I am a sinner. Jesus is a gift. Forgiveness is a gift… and how much of that I receive! Grace, salvation, heaven… all gifts. Not just gifts… the most important of all presents. Things I don’t deserve and yet am eternally nothing without.

I receive the most amazing gifts every day. I wake up. I breathe. I commune with The God. I am forgiven and I bask in epic and eternal promises from the creator of the world.

I asked where my gifts are and He showed me. I have more than most. I am overwhelmingly blessed. I hope you can see how you are too… and if you aren’t, how you can be.

 


I’m Special, You’re Not

One of the verses we often use to ‘comfort’ each other is the famous line from 1 Corinthians 10 that says ‘he will not let you be tempted beyond your ability’.  Further if tempted… ‘he will also provide the way of escape’. 

I put the word comfort in quotes because it’s rarely accomplished.  When the devil is beating you down, does this ancient quotation make you feel any better?

I call this verse a Just-Them verse.  It never really helps to hear it but we can’t stop saying it to them.  It’s almost like it makes us feel better… like we are really in there helping someone in need.  But what I think happens most often is our judgemental side starts to show.

Here is the condensed version:  “I’m tempted to steal while times are tough”.  “If you steal, its a sin because God gave you the ability to resist AND a way out!”.  Please understand that even if you don’t mean it that way, there is a high probability it still gets received that way.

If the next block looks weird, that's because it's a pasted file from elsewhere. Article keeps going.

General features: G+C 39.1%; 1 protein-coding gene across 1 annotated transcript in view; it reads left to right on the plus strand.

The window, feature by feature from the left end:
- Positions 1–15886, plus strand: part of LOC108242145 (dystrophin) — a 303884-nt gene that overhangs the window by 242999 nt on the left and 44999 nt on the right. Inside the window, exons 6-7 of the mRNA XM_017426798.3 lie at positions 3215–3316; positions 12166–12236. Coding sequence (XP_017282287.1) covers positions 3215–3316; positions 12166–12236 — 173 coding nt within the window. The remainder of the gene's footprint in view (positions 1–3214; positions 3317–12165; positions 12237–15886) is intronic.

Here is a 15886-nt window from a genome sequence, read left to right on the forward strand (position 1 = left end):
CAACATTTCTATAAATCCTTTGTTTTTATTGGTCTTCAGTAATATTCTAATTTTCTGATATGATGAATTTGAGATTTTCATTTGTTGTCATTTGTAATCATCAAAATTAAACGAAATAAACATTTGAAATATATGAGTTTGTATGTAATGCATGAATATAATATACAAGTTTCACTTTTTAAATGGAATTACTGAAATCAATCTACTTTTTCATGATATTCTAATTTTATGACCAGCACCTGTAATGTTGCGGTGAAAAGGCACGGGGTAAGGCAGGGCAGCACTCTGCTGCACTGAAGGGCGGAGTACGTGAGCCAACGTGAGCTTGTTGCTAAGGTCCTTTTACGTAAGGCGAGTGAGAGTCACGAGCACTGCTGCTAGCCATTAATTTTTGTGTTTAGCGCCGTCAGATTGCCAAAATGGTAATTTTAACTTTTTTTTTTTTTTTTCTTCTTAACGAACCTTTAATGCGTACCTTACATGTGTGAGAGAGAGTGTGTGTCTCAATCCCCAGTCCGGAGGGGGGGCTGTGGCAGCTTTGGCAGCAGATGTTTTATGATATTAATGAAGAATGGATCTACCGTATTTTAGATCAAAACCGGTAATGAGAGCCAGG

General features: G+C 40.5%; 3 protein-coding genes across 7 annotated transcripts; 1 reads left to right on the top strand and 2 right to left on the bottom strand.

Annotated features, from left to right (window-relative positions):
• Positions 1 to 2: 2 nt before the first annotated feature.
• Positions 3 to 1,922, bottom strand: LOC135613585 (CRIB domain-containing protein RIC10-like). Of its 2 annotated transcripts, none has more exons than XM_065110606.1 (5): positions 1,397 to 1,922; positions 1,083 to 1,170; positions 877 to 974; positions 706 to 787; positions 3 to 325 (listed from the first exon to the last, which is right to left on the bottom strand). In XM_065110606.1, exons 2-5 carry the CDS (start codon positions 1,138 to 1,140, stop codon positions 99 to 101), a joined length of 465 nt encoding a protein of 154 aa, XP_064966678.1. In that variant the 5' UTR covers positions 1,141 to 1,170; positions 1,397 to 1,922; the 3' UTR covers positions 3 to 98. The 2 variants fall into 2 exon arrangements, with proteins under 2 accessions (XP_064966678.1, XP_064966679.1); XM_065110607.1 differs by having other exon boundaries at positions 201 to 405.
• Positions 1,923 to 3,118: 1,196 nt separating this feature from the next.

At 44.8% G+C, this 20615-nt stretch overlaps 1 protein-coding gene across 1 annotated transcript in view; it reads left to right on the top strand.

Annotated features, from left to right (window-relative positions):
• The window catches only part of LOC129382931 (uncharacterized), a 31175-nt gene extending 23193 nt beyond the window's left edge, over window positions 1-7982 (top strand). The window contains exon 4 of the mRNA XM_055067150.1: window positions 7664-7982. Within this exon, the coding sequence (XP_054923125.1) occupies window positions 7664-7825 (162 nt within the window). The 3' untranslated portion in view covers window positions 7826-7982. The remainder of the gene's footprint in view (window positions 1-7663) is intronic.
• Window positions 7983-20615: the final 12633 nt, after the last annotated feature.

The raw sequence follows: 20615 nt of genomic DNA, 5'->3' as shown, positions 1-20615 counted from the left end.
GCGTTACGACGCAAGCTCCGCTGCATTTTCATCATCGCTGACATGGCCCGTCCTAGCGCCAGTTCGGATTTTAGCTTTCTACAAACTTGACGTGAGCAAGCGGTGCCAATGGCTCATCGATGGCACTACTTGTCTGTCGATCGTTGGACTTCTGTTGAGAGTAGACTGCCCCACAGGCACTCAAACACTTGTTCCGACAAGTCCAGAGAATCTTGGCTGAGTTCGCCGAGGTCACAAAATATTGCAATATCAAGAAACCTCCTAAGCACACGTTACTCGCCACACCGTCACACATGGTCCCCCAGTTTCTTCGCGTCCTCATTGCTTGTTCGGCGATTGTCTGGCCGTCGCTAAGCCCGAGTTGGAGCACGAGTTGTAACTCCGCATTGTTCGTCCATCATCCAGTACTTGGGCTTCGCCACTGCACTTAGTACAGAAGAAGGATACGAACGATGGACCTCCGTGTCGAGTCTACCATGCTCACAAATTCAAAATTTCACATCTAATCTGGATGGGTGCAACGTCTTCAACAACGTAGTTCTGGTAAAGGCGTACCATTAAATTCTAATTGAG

The problem with temptation is that it appeals to each of us differently.  In the shortest terms, the devil is epic good at tuning his whispers directly to our situations and personalities.  So we develop this sense of understanding towards our own needs…. but we don’t forget that scripture for Just-Them.  They have a way out.  They have a God given ability to resist.

But for me… They don’t understand what I’m going through.  My pain is different.  My struggle is real.  My situation is worse.  I had no way out.  I had no option.  We may even claim abandonment in our struggles.  These verses of ‘comfort’ are just for them.  They could do better, but I have no choice.

We can fall into this trap for at least two different reasons.  The first is something we need to work on as a society.  This is the result of handing out trophies and certifications and helping everyone to feel special.  While we all are, especially in God’s eyes, we aren’t encouraging unique self appreciation in healthy ways.

If we only teach that everyone is special we set up future generations for this type of self pity and outward judgement.  A healthy, God’s-eye-view, mixed with reality will go a long way.  Which brings me to the second thing we can do.

We can stop skipping the verse that comes right before the ones I pointed out above.  Verse 13.  “No temptation has overtaken you that is not common to man.”  That hurt, that massive pain, that thing that no one could possibly understand or even begin to imagine… yeah, we are all going through it.  The names may change, the details may skew over time, but temptation… all of it, is common.  

Not only should that help us put ourselves in the correct perspective between God and us and the rest of us and us… but it shows how diligent the devil really is.  He works so hard at ruining and condemning your life, that every single soul in the world has experienced the same level of torment.

What if instead of judging each other, we were there for each other, helping each other overcome the many schemes that are dealt out to ALL of us?  We may have resisted one sin someone else didn’t, but we neglected to find the way out on others that they did.  We can’t pick and choose which passages are for which people.  If the judgement is just for them, so is the reward.  I’m beginning to think of ‘them’ as a bad word.